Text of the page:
This was one of those books I picked up b/c I didn't know what else to read at the time... and I wound up loving it. The thing that surprised me about it was I expected to like Elizabeth and hate Alexander, and it turned out to be the exact opposite. I thought the ending was neat - different, unexpected.
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The death of Alex Kinross 1 11 Oct 10, 2013 11:57AM  
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Colleen Margaretta McCullough was an Australian author known for her novels, her most well-known being The Thorn Birds and Tim.

Raised by her mother in Wellington and then Sydney, McCullough began writing stories at age 5. She flourished at Catholic schools and earned a physiology degree from the University of New South Wales in 1963. Planning become a doctor, she found that she had a violent aller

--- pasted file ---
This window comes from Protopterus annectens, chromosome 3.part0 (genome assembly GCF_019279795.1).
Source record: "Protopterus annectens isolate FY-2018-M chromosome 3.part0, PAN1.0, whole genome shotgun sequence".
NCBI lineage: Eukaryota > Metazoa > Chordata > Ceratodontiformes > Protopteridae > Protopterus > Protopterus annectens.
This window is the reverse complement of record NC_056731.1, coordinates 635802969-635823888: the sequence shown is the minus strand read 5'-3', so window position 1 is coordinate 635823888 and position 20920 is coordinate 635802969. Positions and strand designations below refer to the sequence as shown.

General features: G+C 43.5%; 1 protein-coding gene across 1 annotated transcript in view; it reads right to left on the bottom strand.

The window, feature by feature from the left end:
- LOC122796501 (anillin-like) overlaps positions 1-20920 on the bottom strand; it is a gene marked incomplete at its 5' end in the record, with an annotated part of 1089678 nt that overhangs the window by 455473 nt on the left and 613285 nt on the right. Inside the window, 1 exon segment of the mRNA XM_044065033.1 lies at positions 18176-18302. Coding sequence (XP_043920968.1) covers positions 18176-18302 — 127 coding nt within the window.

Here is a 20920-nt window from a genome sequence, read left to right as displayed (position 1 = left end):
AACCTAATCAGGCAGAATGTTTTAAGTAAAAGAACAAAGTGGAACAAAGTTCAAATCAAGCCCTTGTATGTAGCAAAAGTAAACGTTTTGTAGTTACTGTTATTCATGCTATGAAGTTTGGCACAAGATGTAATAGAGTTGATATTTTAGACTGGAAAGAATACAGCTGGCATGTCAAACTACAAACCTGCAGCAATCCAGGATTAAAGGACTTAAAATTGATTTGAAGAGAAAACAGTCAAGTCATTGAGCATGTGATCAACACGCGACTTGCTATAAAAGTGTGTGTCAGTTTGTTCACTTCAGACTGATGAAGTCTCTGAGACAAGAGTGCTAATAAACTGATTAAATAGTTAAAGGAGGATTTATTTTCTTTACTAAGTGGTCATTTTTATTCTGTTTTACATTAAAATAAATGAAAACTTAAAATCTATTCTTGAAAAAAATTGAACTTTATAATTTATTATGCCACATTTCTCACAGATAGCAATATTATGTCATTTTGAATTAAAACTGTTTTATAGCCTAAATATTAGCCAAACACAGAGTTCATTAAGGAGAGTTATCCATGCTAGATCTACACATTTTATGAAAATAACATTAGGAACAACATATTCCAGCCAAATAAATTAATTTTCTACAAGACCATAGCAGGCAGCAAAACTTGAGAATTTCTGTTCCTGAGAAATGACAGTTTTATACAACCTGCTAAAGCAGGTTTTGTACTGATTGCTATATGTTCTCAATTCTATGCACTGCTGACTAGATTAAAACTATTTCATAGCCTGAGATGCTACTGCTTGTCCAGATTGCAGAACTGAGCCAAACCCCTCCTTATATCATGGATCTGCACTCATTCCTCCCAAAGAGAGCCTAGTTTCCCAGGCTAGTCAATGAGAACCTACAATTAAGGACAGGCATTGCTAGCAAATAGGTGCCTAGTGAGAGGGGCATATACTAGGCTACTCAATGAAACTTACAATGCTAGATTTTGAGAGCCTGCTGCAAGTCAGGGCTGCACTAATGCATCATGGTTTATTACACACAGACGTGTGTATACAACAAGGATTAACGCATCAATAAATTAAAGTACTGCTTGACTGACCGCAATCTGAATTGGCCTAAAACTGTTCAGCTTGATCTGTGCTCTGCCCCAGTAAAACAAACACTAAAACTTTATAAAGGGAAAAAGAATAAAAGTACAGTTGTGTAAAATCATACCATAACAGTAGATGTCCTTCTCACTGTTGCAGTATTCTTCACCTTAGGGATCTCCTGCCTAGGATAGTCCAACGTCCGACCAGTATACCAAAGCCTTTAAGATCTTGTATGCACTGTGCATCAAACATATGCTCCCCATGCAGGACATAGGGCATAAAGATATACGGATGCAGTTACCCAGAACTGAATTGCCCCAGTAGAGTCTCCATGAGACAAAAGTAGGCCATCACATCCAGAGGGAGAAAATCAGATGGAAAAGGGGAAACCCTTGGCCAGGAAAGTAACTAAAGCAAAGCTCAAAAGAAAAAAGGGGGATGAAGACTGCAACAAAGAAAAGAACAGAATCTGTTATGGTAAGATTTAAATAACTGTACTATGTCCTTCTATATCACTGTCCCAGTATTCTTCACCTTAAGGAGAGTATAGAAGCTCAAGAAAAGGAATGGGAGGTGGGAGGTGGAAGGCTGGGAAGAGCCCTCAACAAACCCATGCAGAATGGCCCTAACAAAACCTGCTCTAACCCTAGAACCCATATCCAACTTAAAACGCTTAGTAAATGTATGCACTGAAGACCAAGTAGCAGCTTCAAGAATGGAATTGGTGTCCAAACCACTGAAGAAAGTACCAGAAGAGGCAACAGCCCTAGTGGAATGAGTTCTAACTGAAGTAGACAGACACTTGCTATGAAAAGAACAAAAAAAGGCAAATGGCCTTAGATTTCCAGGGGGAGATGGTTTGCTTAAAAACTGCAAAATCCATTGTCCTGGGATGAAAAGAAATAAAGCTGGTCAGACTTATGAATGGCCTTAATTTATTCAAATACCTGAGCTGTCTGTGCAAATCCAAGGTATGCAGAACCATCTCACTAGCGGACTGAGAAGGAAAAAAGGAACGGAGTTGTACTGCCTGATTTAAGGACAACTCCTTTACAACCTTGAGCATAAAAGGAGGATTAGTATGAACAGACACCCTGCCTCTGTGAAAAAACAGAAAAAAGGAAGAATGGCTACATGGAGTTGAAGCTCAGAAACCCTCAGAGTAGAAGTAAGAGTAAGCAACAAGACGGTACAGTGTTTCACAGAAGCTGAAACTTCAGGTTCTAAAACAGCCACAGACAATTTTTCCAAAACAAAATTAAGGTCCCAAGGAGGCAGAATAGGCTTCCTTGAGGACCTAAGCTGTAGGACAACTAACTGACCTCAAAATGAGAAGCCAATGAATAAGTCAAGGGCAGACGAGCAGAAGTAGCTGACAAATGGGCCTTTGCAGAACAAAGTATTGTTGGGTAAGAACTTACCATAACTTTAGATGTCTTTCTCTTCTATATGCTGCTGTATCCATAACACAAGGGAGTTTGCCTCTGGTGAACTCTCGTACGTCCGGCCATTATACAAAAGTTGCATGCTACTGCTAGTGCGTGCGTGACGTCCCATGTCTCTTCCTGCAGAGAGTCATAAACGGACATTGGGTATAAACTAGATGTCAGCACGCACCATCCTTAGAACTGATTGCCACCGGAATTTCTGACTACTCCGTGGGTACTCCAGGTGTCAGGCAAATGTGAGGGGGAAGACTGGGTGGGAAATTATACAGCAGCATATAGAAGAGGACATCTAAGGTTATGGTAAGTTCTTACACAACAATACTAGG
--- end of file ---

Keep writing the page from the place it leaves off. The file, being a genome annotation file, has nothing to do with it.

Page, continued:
More about Colleen McCullough...
“He owe his wife a debt he couldn't hope to pay with any coin save one: open the cage and let the bird fly.” 4 likes
“He hadn't wooed her, but had simply claimed her. A gold mine ready to dig. There should have been a period of quiet dinners together, of flowers rather than diamonds, of kisses given after permission to kiss, of a slow awakening that predisposed her to greater intimacies. But no, not the great Alexander Kinross! He had met her, he had married her the next day, and climbed into her bed after one kiss in the church. There to prove himself an animal in her eyes. One mistake after another, that was the story of his relationship with Elizabeth. And Ruby had always meant more.” 1 likes